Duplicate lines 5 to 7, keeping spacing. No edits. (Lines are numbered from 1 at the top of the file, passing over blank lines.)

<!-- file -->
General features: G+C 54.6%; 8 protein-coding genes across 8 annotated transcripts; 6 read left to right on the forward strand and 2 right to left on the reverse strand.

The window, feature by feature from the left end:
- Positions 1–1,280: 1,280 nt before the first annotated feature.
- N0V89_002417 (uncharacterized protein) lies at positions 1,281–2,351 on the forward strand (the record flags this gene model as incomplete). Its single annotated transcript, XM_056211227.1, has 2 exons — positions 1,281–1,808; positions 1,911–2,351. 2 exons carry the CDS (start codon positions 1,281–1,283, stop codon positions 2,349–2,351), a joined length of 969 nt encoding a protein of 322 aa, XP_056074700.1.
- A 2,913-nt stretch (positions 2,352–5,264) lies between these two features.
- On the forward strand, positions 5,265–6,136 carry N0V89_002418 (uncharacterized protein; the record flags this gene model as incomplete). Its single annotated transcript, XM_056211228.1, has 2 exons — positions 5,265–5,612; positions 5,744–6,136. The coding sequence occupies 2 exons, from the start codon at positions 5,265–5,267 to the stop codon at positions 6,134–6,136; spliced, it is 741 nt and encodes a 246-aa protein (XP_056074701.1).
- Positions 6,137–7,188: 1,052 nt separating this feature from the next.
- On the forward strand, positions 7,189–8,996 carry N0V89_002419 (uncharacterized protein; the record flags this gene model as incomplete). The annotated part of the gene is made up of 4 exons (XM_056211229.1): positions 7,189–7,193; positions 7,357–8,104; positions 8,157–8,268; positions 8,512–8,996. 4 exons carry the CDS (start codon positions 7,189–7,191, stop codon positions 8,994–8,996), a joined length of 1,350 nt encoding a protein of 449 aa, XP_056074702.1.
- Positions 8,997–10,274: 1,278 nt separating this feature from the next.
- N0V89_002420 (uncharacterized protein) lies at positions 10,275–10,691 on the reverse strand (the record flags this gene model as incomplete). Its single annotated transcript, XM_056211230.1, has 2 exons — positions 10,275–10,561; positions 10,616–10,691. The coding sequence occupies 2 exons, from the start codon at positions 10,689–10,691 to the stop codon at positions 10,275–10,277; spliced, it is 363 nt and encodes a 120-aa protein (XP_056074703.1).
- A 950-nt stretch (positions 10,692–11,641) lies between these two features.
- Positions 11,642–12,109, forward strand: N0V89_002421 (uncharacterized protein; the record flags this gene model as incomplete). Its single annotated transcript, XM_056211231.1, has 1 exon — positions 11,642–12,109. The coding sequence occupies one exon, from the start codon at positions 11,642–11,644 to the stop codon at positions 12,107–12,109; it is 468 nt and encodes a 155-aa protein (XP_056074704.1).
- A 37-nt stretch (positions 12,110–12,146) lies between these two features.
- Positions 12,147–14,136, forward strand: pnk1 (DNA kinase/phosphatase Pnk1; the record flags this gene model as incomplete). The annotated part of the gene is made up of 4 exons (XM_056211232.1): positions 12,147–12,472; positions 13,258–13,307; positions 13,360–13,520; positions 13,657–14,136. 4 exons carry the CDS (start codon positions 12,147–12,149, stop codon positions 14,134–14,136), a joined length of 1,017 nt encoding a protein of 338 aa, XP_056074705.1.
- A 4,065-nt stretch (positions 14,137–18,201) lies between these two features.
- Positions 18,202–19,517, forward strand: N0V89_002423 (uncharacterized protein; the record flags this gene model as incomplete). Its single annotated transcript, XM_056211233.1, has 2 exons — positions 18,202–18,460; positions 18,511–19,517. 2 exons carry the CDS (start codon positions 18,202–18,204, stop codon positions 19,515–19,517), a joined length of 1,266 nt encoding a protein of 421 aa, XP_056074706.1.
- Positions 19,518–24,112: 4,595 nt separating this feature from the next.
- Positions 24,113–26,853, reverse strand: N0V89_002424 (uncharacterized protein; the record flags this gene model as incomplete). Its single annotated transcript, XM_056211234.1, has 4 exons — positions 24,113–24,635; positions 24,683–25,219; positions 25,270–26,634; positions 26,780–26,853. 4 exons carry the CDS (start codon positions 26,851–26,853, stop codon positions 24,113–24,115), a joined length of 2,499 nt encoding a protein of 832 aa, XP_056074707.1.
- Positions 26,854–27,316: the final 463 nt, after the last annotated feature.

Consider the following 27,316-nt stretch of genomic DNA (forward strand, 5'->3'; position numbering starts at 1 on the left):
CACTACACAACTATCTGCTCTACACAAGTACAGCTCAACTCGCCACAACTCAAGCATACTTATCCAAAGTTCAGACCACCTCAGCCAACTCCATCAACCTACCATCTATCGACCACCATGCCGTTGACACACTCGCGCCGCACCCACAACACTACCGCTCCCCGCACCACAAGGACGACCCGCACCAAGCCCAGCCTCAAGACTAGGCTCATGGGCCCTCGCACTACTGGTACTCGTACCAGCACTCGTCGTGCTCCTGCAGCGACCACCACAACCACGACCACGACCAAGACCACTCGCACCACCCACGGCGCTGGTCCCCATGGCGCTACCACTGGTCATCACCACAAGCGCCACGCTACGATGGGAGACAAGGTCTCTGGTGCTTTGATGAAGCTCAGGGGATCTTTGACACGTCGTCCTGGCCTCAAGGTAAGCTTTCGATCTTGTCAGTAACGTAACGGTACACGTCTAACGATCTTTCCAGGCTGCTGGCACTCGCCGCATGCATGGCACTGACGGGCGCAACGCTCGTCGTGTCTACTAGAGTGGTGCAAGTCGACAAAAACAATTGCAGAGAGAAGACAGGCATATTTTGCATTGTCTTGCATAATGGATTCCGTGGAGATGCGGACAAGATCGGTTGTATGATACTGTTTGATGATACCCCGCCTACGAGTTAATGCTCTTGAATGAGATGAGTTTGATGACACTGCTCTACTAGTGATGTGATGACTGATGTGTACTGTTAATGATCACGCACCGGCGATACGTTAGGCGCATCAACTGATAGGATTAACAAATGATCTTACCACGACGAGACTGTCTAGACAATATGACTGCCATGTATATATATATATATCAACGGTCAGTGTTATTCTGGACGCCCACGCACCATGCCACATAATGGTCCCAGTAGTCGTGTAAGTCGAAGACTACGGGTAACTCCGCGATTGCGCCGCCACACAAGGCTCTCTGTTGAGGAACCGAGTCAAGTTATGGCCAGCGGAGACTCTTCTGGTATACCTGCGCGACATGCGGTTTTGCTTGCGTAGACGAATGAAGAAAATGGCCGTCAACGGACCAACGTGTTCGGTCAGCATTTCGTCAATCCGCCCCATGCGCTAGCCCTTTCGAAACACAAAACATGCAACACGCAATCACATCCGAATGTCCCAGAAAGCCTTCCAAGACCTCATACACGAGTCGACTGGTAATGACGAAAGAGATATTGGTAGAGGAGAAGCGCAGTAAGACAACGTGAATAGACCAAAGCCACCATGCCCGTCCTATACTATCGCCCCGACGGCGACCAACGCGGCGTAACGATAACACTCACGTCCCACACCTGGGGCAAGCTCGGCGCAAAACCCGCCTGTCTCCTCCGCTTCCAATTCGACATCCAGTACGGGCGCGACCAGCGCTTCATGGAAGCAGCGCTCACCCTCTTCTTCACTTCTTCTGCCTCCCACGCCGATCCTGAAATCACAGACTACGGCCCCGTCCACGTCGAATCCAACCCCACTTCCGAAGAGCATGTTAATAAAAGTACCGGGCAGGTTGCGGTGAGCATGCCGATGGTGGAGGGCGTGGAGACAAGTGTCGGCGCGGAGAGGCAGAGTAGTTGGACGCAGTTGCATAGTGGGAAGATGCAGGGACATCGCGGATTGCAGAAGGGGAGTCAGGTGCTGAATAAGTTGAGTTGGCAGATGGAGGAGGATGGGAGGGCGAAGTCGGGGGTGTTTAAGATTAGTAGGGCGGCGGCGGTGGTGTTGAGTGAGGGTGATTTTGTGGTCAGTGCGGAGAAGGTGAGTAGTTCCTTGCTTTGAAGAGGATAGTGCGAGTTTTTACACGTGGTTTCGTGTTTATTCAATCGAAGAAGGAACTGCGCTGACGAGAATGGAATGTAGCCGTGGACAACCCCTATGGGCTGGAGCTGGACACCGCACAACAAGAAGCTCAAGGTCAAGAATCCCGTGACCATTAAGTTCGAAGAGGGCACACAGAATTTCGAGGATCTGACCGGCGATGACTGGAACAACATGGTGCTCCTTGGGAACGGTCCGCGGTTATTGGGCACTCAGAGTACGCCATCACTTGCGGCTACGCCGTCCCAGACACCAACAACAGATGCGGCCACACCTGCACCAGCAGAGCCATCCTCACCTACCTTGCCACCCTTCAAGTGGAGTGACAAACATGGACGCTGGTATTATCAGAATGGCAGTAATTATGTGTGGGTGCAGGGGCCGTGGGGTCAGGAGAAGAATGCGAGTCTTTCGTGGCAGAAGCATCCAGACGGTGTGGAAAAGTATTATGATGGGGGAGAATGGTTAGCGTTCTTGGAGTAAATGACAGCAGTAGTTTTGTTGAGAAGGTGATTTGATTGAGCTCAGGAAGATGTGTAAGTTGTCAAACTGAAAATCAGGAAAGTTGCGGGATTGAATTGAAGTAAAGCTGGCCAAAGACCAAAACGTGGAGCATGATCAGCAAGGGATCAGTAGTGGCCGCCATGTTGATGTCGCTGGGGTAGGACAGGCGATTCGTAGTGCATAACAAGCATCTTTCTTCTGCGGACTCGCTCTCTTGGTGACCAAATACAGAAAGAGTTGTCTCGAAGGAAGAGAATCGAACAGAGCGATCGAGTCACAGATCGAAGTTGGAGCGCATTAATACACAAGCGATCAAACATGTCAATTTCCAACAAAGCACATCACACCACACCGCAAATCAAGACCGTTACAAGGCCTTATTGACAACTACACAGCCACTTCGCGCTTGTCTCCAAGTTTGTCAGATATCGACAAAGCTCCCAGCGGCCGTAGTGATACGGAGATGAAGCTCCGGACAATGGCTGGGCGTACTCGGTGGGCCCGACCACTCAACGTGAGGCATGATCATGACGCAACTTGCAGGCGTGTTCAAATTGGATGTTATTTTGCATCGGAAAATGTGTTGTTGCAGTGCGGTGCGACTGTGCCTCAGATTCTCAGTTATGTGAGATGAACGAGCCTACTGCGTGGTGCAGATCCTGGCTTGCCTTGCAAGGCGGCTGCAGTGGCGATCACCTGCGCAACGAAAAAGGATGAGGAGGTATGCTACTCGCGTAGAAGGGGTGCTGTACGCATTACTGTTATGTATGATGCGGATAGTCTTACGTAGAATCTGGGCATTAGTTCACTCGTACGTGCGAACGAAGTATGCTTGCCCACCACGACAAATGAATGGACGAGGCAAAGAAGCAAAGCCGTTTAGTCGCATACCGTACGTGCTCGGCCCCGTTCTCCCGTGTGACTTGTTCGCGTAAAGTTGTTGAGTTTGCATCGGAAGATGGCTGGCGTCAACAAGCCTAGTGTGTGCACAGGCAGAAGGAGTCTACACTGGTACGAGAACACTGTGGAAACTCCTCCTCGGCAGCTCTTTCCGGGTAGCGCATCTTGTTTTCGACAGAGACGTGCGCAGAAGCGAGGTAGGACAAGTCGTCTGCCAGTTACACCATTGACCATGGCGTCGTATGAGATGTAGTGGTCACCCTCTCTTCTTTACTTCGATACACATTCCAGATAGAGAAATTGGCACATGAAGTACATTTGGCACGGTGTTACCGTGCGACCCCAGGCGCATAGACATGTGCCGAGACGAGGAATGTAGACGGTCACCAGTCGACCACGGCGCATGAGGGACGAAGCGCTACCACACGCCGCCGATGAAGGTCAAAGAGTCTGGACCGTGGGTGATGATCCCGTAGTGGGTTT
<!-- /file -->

- A 2,913-nt stretch (positions 2,352–5,264) lies between these two features.
- On the forward strand, positions 5,265–6,136 carry N0V89_002418 (uncharacterized protein; the record flags this gene model as incomplete). Its single annotated transcript, XM_056211228.1, has 2 exons — positions 5,265–5,612; positions 5,744–6,136. The coding sequence occupies 2 exons, from the start codon at positions 5,265–5,267 to the stop codon at positions 6,134–6,136; spliced, it is 741 nt and encodes a 246-aa protein (XP_056074701.1).
- Positions 6,137–7,188: 1,052 nt separating this feature from the next.